By Janet Myers | March 11, 2014
Custom Renovation Costs -- Why More?
In short, custom renovations cost more because they require more innovation, preparation and labor. A person hiring a contractor to do a custom renovation might doubt that extra thought is a sound explanation for additional costs, but for a contractor, working around existing structures creates a variety of obstacles.
Rather than looking at the additional costs through the eyes of the client, the best way to understand the additional costs is to put yourself in the shoes of a contractor.
The biggest difference between a custom renovation and a project which allows a contractor to begin building from the ground up lies within the demolition work. While demolition may sound like mindless, physical work, that's not the case with a custom demolition. Demolition is often the most difficult part of a custom renovation.
Custom renovations generally require a contractor remove some features of a room or area while leaving others. That means the contractor must remove what is to be replaced while protecting the structures which will remain.
Often times, those structures can be monetarily valuable to the structural integrity of the home, building or both. That means the utmost care must be taken when removing the old to make way for the new while working around and protecting those features that the home or building owner wants to remain.
Demolition is time consuming, labor intensive and requires forethought and preparation; mistakes during demolition can be very costly.
As opposed to working from the ground up, working around standing construction -- whether it be existing counters or a sink in a kitchen, a tub and toilet in the bathroom, or standing closets in a bedroom -- is difficult and requires a solution that integrates what is existing with which will be added.
So, in addition to working around and protecting the existing structures, integration requires a contractor conform to the parts of the theme or design of the original work that the homeowner likes while making sure the transition between the old and new is seamless.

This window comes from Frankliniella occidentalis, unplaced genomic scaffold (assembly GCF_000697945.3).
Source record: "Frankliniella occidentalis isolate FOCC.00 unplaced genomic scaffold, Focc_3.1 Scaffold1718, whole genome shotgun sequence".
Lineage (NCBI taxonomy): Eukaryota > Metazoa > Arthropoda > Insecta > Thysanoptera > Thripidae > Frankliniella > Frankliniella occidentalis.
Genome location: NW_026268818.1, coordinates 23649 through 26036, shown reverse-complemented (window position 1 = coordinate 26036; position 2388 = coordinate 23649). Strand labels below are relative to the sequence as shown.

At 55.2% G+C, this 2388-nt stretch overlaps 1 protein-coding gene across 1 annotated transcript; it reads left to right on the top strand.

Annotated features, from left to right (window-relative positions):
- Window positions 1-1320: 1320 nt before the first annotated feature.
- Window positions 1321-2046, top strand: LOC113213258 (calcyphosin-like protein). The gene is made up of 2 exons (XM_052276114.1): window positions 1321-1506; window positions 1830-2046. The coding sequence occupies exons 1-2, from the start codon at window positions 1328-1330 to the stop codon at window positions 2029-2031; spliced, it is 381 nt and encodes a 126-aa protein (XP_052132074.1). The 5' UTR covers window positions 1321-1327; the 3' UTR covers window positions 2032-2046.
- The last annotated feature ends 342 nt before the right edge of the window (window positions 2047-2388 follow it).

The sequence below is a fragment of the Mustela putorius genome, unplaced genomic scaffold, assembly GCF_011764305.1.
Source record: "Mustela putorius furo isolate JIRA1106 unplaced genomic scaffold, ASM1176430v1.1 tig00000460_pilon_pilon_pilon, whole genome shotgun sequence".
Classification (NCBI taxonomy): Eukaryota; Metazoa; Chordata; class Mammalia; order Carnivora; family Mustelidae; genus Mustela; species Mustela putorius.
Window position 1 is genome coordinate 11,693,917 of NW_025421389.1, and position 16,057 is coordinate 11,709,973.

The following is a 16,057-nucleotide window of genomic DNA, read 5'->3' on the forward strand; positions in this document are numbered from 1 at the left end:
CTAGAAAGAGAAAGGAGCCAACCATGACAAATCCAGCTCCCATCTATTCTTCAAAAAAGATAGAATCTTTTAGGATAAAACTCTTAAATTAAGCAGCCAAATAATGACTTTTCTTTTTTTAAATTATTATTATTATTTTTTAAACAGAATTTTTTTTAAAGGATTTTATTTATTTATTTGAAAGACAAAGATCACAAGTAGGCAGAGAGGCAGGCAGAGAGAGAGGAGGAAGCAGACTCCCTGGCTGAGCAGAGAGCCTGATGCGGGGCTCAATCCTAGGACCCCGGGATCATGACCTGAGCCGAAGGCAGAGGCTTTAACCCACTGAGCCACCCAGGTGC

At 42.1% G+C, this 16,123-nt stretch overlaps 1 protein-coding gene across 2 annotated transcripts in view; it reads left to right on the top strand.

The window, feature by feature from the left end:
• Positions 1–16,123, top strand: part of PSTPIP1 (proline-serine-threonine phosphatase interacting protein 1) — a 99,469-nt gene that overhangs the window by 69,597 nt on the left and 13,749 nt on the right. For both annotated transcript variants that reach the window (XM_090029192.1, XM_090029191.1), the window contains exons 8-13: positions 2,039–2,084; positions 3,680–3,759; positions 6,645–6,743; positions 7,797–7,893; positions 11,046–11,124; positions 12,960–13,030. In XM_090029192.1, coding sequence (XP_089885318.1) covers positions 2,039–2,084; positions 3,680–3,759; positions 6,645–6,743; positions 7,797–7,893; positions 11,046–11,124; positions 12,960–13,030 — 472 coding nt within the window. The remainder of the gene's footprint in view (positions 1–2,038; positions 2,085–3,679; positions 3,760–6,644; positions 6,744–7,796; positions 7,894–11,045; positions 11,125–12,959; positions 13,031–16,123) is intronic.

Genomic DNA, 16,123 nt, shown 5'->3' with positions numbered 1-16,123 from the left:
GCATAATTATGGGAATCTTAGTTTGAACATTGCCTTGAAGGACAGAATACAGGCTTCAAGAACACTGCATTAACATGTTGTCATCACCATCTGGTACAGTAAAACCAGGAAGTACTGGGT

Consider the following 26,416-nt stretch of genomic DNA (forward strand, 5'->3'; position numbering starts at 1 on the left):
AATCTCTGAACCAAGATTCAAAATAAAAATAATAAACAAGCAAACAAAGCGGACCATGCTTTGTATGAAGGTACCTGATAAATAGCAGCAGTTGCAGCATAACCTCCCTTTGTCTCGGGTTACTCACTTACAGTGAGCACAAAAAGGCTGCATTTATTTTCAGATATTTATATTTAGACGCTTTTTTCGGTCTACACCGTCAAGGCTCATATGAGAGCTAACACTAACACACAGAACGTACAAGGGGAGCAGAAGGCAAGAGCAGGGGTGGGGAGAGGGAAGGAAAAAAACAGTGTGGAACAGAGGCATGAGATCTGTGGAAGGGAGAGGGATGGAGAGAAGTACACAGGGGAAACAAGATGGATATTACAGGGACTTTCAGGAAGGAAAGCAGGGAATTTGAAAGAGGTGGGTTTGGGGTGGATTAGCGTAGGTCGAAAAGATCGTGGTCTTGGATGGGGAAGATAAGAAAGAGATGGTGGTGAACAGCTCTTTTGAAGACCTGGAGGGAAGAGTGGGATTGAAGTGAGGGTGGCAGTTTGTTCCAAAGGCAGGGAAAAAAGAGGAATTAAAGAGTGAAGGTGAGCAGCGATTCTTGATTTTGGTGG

Contractor Versus Home/Building Owner's Vision
It is integration that generally causes the widest gap in understanding what the contractor believes the client wants and what the client actually imagines. A finished product that exists in a house or building sets the standard of the home-owner's expectations.
However, often times those expectations are unrealistic or the homeowner or building discovers that what they’ve imagined simply isn't feasible. When that occurs, contractors are forced to go back and re-construct work they've already completed in a different manner.
As the vast majority of custom renovations do not have architectural prints, many times the renovation is more than some scribbles on a piece of paper or an exchange of ideas between the owner and the contractor. Often times, decisions are made from one day to the next as the project develops.
As such, the price of the project can increase dramatically over the course of the construction phase.
Same Old Look for a Hefty Price
Custom renovations that do not dramatically change the look of an area can make the cost of the project seem high. If a project turns out to be little more than an exchange of old materials for new ones and the look of the area remains practically the same, any costs will seem high.
How to Prevent High Costs
As a customer, it is important to do three things prior to beginning a custom renovation:
For complete custom renovations, with our specialized 3D Design Technology, call David Gray Design Studio.